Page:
Processing and Control for Professional AV Installations

Frequently Asked Questions

Radius NX

  • Is Radius NX Microsoft Teams Certified?

    Symetrix is a Microsoft Partner*. Symetrix products are Microsoft Teams compatible**.

    * Microsoft Partner website

    ** Microsoft Teams Compatible: Provides the same functionality as certified products. 

DSP General

  • How can I reduce the amount of DSP usage in my site file?

    If you're programming a site file and notice that your approximate DSP usage seems to be getting too high, possibly with fewer modules being used than expected, consider using dual-mono modules. These modules are capable of doing the same processing as mono modules, but essentially offering two for nearly the price of one. For exmple, a mono Loudspeaker Manager module uses 5.6% DSP while a dual-mono Loudspeaker Manager module uses 3.1% DSP each, totalling 6.2% DSP for both modules. This can drastically improve your DSP performance by not using as much processing resources. 

  • Where can I download archived versions of Composer software?

    Archived versions of all final public releases of Composer software are available here. The software runs on a Windows PC and is used to configure, design, and control Composer-based products. For new designs we highly recommend using the latest version of Composer, however archived major release versions can be found below for legacy compatibility and/or troubleshooting requirements. All firmware files are included as part of the downloaded Composer software package. The Composer firmware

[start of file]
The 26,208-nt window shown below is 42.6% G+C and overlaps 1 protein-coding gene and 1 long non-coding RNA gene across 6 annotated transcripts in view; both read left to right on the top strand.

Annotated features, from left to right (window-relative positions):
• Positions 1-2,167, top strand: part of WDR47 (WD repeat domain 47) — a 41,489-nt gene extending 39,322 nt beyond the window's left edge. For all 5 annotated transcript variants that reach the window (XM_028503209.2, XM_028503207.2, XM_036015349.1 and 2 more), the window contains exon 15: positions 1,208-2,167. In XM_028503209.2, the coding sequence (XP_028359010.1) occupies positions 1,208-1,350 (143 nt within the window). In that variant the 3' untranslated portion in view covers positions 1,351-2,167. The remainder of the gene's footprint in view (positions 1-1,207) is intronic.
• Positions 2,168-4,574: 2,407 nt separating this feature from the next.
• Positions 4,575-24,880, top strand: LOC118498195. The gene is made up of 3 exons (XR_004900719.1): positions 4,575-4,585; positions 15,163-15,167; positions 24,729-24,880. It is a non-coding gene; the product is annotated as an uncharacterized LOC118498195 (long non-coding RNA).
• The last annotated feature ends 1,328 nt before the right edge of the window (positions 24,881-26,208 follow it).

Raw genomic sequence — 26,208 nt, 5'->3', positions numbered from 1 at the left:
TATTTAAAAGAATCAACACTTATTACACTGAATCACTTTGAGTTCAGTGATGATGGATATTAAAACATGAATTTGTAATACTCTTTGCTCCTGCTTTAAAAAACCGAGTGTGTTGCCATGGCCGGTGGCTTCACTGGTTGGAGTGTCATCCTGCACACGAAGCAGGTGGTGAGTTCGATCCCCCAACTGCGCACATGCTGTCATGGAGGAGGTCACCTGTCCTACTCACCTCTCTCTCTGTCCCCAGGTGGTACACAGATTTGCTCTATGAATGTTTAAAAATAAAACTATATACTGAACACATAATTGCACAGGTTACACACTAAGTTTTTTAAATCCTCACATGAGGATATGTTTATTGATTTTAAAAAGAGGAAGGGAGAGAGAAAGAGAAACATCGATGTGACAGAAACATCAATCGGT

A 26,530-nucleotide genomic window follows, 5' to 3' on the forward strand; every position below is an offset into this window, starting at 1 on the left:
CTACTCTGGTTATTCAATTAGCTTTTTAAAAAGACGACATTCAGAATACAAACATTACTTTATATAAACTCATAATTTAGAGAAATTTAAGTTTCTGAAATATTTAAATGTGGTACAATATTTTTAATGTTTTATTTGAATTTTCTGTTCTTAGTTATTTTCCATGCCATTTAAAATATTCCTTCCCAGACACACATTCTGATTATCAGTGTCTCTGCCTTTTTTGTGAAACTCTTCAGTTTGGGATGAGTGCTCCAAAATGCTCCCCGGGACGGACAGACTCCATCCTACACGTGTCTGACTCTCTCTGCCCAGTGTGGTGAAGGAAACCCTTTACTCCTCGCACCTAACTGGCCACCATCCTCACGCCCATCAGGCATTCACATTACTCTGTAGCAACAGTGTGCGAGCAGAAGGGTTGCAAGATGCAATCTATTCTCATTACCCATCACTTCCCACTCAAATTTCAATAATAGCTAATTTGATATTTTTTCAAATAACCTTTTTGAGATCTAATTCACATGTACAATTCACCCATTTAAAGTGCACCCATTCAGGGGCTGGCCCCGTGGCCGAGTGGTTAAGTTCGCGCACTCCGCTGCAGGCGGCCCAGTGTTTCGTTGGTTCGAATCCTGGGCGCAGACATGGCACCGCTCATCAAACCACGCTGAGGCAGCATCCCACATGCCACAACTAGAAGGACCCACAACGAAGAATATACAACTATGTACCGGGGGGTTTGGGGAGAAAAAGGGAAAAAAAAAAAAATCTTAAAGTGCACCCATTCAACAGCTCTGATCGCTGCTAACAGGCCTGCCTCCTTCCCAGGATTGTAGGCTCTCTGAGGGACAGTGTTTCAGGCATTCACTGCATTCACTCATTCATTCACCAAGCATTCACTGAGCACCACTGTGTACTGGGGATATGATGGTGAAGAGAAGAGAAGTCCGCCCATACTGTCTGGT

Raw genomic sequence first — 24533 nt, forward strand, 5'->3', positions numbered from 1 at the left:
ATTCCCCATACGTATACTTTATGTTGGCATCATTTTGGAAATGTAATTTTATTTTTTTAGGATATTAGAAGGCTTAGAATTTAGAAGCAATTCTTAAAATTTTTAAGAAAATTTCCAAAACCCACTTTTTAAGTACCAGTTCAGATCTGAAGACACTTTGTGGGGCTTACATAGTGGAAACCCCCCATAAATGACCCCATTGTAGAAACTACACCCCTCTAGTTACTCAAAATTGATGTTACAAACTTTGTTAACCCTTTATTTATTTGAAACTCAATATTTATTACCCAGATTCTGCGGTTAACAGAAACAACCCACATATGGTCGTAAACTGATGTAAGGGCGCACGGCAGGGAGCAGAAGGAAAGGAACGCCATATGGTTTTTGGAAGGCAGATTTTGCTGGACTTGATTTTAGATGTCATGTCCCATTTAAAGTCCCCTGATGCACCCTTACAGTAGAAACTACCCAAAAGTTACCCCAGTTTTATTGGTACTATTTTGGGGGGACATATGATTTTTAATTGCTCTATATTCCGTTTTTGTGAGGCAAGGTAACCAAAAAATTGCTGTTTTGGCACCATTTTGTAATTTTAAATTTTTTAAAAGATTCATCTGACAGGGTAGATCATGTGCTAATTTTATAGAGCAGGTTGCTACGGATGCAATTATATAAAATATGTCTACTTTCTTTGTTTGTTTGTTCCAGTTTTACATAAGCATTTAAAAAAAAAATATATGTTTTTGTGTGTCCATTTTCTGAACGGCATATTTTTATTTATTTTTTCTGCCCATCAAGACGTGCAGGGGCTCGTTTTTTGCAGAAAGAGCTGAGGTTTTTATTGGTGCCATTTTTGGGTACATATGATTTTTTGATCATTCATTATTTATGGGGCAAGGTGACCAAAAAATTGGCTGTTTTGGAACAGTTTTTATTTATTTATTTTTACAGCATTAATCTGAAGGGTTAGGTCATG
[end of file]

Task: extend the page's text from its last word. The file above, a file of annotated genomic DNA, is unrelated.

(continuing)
versions and Dante Kernels listed below are to help in cross-referencing the firmware running on the installed DSP(s) with the corresponding version of Composer that should be downloaded.

    To communicate with Symetrix hardware from a given version of Composer, it may be necessary to upgrade (or downgrade) firmware in each hardware device. This can be done directly from the Composer application and only takes a few minutes per device. Firmware upgrade is done from the Composer Hardware menu. 

  • What is DSP and how does to apply to Composer-based hardware?

    Advanced Digital Signal Processing is at the core of our Composer-based hardware. Our solutions simply design and deliver superb fidelity, adding value for designers, integrators, and end users.

  • What is the maximum number of networked devices allowed in system?

    Control Devices – Composer Limits

    The maximum number of control devices in a Site file is 128. This includes DSPs, Touchscreens, W series, Control Servers, and xControls. The limit is based on the maximum number of units Composer can communicate with at once. If this limit is exceeded, some will not locate correctly so Composer will not go online. This limit does not include Dante only devices that are located through a DSP. See the section below for limits on these devices.

    Dante Devices – Dante Audio Routing Limits

    The maximum number of Dante devices that can be routed to by one Brooklyn based DSP is 128. But in reality, this limit is rarely met as there are other soft limits that are reached first. First, the maximum number of Dante Channels (64) and/or Dante Flows (32) supported by one DSP will usually limit the number of devices that can be used. 

    Dante Devices – Intelligent Module Limits 

    The CPU/Memory resources used by Intelligent Modules will also limit the real world number of devices that can be used. The maximum number of 256 Intelligent Modules per DSP may theoretically come into play, but other practical limits will almost always be reached first. For xIO Devices, Intelligent Module requirements for CPU processing limit is different for Radius NX class DSPs and Edge/Prism class DSPs. Radius NX devices can support about 30 Intelligent Modules communicating with xIO Devices. Alternately, Edge/Prism Class DSPs, which have an older CPU and less Memory, can support about 20 Intelligent Modules communicating with xIO Devices. This is a rough estimate because the available processing is also affected by other things the Site might be doing (e.g. running Control Screens, recording/playback, etc.). In practice, this means that if you want to run more than 20 or 30 xIO devices in a single Site, you will need to divide them between multiple DSPs.